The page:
Spotting at any point in the menstrual cycle is usually not a cause of concern, especially if it is just a one off. Spotting is most commonly caused by stress in various forms because stress can cause drops in both estrogen and progesterone quickly. If there is an unusual drop in hormones it can lead to spotting. In the follicular phase spotting can be a sign that estrogen has dropped and it may be reasonable to expect that ovulation will be delayed. Spotting in the luteal phase can also sometimes occur at the mid luteal progesterone peak when progesterone first begins to drop. If you take any medication or natural herbal supplements or nutritional supplements that influence hormones, sometimes spotting can occur as the body adjusts to the changes. Spotting is also more common during times of hormonal transition such as puberty, pregnancy, post-partum and peri-menopause.

Spotting and Endometriosis, Adenomyosis, PCOS, Fibroids, Polyps and Cysts:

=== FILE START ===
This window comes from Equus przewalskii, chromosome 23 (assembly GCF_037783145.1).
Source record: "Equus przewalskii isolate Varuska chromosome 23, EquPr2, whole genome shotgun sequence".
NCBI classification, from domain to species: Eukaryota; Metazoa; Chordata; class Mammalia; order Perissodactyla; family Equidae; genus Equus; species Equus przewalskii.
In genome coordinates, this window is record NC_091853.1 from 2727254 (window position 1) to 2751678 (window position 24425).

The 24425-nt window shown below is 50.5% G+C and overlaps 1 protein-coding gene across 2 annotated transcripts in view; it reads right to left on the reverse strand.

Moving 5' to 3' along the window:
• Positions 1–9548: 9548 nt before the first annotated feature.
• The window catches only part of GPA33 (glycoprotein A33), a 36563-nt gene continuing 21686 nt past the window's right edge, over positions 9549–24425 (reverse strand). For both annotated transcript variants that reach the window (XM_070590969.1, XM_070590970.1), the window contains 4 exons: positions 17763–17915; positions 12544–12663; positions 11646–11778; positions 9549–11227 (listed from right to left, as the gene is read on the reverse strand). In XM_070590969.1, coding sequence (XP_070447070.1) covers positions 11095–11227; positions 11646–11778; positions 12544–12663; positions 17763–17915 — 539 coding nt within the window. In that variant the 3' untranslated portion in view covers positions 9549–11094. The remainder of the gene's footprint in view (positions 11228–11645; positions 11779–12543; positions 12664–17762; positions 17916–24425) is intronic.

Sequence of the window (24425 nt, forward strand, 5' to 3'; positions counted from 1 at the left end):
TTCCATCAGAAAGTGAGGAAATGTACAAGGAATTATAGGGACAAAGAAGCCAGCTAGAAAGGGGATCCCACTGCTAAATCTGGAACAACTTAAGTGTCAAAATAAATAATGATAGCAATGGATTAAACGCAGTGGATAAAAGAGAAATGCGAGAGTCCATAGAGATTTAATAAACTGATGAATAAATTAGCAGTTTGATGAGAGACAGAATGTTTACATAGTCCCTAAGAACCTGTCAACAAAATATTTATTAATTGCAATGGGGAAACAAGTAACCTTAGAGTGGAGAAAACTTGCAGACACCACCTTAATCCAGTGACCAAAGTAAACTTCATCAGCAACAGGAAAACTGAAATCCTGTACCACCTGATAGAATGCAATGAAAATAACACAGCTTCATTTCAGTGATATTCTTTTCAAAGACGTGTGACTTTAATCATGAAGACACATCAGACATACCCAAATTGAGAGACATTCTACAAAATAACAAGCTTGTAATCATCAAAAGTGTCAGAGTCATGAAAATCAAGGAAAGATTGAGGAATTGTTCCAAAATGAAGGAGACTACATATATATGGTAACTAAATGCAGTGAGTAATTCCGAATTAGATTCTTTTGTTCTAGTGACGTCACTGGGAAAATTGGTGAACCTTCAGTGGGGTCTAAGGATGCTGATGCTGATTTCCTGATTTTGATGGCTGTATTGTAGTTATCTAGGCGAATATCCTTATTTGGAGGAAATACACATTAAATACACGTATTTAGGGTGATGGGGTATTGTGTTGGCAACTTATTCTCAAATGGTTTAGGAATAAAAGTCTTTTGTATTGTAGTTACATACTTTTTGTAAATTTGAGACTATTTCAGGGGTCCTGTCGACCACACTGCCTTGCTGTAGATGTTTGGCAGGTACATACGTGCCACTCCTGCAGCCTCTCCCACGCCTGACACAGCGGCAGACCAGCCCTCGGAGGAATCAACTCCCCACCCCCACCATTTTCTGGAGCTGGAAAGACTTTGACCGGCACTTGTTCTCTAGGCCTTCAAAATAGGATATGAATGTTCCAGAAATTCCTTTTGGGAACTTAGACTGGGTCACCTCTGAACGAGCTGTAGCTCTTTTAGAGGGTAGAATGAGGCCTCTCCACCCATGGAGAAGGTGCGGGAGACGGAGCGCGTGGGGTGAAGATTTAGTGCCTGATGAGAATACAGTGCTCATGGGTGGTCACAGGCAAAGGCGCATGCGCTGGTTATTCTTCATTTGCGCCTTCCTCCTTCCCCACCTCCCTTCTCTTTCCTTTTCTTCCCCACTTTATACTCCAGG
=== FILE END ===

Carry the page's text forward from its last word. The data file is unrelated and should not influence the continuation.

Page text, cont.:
Chronic spotting or irregular bleeding can be linked to conditions like endometriosis, adenomyosis, fibroids, PCOS, polyps ovarian cysts. Any of these conditions are more likely to be associated with spotting. Endometriosis causes tissue similar to the uterine lining to grow outside the uterus, leading to irregular bleeding and spotting. Adenomyosis involves the uterine lining growing into the muscle of the uterus, often causing heavier bleeding and spotting. Fibroids, cysts and polyps can also disrupt the normal menstrual pattern, leading to spotting. These conditions are often also accompanied by heavy bleeds and pain. Read my article on endometriosis and adenomiosis here.

Spotting throughout the menstrual cycle can be attributed to various causes, ranging from normal hormonal fluctuations to underlying medical conditions. While some instances of spotting are harmless, others may require medical attention. If you experience persistent or unusual spotting, it’s recommended to consult a healthcare professional to determine the cause and receive appropriate guidance. Tracking your menstrual cycle and being in tune with your body will help you better understand what’s normal for you and when to seek help if needed.